Monday, February 13, 2012

This is Not a Rant...

Let me drop a hard, cold fact on you…. Mumbai is not a cheap place to live for an expat, in fact its bloody expensive. So if you think (like I thought) ‘Oh yes, I can live in place like Mumbai because at least it’s cheap and I can save shed loads of money’ You are sadly mistaken and I advise you take the following into consideration before taking le plunge:

Numero Uno (Yeah I know, Spanish!) : The tax rate is a standard 30% and for that 30% contribution to the government you get jack.

2. House/ apartment rental prices are the 12th highest in the whole entire world (average rent per month $3562) but don’t take my word for it – look at the fancy pants graph I’ve provided to the left (full version below)

3. Alcohol in Maharashtra state (where Mumbai is) is taxed at 100% with a bit more added on for good measure, which means a decent bottle of wine will set you back around 70 quid and champagne around 100 quid. (Bare in mind the same bottle of decent wine will cost you a tenner in Tesco) Local Sula Wine is slightly cheaper at around 40 quid but tastes like piss.

4. Household items i.e Cushions, sofas, throws, TV stands, rugs, decorative mirrors, side boards, beds, spring mattresses are Laura Ashley prices (and granted Laura Ashley quality) but still expensive and there’s no Ikea. NO IKEA!

But despite all this it is fantastic life experience and that’s the main thing.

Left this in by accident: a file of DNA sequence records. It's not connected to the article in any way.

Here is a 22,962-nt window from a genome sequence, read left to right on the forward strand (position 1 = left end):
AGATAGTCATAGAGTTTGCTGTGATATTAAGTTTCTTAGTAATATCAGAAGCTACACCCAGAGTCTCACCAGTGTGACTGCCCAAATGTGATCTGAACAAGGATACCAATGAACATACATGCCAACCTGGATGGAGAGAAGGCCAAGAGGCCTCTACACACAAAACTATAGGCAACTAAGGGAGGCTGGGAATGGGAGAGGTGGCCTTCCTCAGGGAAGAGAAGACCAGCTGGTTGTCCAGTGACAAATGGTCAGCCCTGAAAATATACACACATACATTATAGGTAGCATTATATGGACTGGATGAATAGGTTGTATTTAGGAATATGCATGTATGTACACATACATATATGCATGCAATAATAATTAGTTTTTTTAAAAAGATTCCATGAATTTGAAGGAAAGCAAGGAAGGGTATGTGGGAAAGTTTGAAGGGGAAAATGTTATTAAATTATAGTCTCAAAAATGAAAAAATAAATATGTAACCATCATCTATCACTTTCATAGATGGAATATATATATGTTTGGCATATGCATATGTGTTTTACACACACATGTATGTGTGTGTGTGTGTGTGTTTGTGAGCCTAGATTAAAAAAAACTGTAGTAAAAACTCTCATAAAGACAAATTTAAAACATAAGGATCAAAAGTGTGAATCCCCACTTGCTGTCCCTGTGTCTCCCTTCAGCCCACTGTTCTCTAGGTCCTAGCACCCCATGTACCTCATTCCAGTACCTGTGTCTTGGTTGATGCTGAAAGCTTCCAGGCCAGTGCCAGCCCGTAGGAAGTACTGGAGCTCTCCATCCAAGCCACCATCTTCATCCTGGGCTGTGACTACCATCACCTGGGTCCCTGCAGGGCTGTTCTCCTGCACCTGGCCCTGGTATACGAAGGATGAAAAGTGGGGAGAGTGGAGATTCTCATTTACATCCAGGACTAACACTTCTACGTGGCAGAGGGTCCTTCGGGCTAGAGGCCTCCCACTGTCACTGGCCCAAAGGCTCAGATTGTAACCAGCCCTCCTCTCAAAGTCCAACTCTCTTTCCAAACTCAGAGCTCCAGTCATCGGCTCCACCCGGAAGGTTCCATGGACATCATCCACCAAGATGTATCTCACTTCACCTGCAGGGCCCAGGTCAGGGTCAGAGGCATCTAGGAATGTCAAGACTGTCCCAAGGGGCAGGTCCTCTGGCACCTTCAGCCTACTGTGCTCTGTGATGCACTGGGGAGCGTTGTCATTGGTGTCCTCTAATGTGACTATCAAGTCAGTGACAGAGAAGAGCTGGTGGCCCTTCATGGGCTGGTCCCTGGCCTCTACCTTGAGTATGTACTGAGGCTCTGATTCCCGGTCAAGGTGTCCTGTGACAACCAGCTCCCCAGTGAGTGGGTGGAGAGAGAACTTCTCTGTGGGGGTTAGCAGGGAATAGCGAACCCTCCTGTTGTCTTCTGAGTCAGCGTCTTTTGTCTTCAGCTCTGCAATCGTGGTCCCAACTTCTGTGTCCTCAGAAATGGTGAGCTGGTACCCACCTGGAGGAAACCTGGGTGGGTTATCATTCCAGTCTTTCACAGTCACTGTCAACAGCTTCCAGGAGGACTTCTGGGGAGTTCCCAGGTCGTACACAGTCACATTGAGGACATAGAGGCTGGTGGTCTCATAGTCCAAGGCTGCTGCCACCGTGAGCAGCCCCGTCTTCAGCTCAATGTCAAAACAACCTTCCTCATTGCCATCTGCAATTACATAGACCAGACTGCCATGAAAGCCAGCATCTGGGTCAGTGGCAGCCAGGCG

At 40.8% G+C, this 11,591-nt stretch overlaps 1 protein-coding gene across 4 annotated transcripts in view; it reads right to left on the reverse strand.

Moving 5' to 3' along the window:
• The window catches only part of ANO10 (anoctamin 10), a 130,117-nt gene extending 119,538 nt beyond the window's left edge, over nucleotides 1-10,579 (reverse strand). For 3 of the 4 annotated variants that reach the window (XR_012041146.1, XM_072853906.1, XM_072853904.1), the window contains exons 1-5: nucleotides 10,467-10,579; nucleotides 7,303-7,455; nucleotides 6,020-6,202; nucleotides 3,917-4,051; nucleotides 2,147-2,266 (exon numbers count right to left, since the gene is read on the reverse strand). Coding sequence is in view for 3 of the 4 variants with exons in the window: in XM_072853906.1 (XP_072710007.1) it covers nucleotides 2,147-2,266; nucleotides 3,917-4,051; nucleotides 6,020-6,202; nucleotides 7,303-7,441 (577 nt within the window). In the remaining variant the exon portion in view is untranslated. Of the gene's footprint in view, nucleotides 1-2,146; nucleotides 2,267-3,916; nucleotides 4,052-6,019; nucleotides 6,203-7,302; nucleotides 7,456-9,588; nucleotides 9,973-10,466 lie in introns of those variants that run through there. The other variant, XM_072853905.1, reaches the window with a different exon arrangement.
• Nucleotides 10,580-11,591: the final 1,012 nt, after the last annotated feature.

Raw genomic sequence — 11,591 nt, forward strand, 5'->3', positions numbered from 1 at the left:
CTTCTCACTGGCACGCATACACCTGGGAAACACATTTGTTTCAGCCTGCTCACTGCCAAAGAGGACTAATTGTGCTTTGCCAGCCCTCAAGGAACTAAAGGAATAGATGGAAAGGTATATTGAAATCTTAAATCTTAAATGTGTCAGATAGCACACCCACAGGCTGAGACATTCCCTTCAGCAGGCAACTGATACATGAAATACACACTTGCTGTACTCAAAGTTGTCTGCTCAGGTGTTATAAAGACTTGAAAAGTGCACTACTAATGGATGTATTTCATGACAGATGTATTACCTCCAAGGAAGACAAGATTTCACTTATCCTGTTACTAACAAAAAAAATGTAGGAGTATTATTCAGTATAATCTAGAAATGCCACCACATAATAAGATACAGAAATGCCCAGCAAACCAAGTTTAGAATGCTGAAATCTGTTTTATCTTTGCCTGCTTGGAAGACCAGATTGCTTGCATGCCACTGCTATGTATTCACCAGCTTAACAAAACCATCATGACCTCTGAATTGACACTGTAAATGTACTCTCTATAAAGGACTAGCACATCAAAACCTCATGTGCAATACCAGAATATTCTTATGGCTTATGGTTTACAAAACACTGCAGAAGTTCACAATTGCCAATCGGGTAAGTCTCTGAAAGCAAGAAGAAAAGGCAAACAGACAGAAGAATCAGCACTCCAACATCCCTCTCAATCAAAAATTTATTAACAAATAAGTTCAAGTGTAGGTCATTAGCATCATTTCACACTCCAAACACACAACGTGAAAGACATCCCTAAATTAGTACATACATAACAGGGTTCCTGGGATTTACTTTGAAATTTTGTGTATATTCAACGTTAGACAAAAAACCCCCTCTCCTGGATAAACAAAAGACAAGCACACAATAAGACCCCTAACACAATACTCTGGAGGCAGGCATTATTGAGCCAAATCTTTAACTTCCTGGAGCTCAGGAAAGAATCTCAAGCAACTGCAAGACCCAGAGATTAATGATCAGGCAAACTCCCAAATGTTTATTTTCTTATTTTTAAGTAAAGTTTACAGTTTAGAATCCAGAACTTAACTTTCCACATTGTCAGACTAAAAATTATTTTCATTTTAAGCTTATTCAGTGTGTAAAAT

For the full version of 'The Worlds Most Expensive Cities' visit: 


  1. Yeah, eating and drinking out - the expat lifestyle - are dead expensive, whichever way you look at it, and so are rent and buying international brands. But there's also the second tier, which is the one the locals go for, and it's actually dirt cheap.

    Last month, all our money was tied up abroad and - this being India - there was no way of transferring it over so we were screwed with about 5,000 rupees between two for about three weeks. We survived (I think we even had a few coppers left over) and we didn't live too badly either.

    Now we have some more dosh (no thanks to HSBC, the world's village bank), we're still hardly spending anything on food and household stuff. The maid, chef and all the food bills add up to around Rs15,000 a month for three meals a day (OK, more Mrs Miggins than Gordon Ramsay), which leaves loads of money left for the really good bars and restaurants at the weekends (which start for us on a Wednesday and usually end on a Monday night).

    I reckon that if you can blend expat life with a local lifestyle, you can have a bit left over to save.

    Oh, try and give the Sula a chance. Once you get used to the kerotine bouquet and hints of burning seatbelt, it's not a bad drop for the price.

  2. Hmmmm, Sula makes me vom, period x
    Cannot believe you lived on 5000 rupees! Thats impressive! Not sure if i can live like the locals live in any aspect however it might be a good to give it a try and see how we get on!


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